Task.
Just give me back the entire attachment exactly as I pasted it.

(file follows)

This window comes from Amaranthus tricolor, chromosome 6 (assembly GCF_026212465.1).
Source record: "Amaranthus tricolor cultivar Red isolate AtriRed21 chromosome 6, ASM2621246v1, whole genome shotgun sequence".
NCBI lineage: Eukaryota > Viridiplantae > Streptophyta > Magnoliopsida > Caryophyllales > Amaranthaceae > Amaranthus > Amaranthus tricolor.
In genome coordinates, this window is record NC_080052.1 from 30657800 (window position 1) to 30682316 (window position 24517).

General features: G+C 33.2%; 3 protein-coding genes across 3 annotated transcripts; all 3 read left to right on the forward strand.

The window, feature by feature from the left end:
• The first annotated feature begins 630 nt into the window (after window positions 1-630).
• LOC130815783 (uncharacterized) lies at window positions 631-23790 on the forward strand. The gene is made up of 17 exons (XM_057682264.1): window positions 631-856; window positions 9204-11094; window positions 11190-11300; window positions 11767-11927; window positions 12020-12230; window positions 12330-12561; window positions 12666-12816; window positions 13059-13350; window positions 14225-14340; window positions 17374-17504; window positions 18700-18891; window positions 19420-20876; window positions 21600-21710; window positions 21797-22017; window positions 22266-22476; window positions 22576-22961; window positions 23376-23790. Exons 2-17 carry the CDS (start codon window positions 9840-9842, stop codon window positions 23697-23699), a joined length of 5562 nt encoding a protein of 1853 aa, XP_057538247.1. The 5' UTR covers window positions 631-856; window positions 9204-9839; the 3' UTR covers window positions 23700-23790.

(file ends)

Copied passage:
This window comes from Amaranthus tricolor, chromosome 6 (assembly GCF_026212465.1).
Source record: "Amaranthus tricolor cultivar Red isolate AtriRed21 chromosome 6, ASM2621246v1, whole genome shotgun sequence".
NCBI lineage: Eukaryota > Viridiplantae > Streptophyta > Magnoliopsida > Caryophyllales > Amaranthaceae > Amaranthus > Amaranthus tricolor.
In genome coordinates, this window is record NC_080052.1 from 30657800 (window position 1) to 30682316 (window position 24517).

General features: G+C 33.2%; 3 protein-coding genes across 3 annotated transcripts; all 3 read left to right on the forward strand.

The window, feature by feature from the left end:
• The first annotated feature begins 630 nt into the window (after window positions 1-630).
• LOC130815783 (uncharacterized) lies at window positions 631-23790 on the forward strand. The gene is made up of 17 exons (XM_057682264.1): window positions 631-856; window positions 9204-11094; window positions 11190-11300; window positions 11767-11927; window positions 12020-12230; window positions 12330-12561; window positions 12666-12816; window positions 13059-13350; window positions 14225-14340; window positions 17374-17504; window positions 18700-18891; window positions 19420-20876; window positions 21600-21710; window positions 21797-22017; window positions 22266-22476; window positions 22576-22961; window positions 23376-23790. Exons 2-17 carry the CDS (start codon window positions 9840-9842, stop codon window positions 23697-23699), a joined length of 5562 nt encoding a protein of 1853 aa, XP_057538247.1. The 5' UTR covers window positions 631-856; window positions 9204-9839; the 3' UTR covers window positions 23700-23790.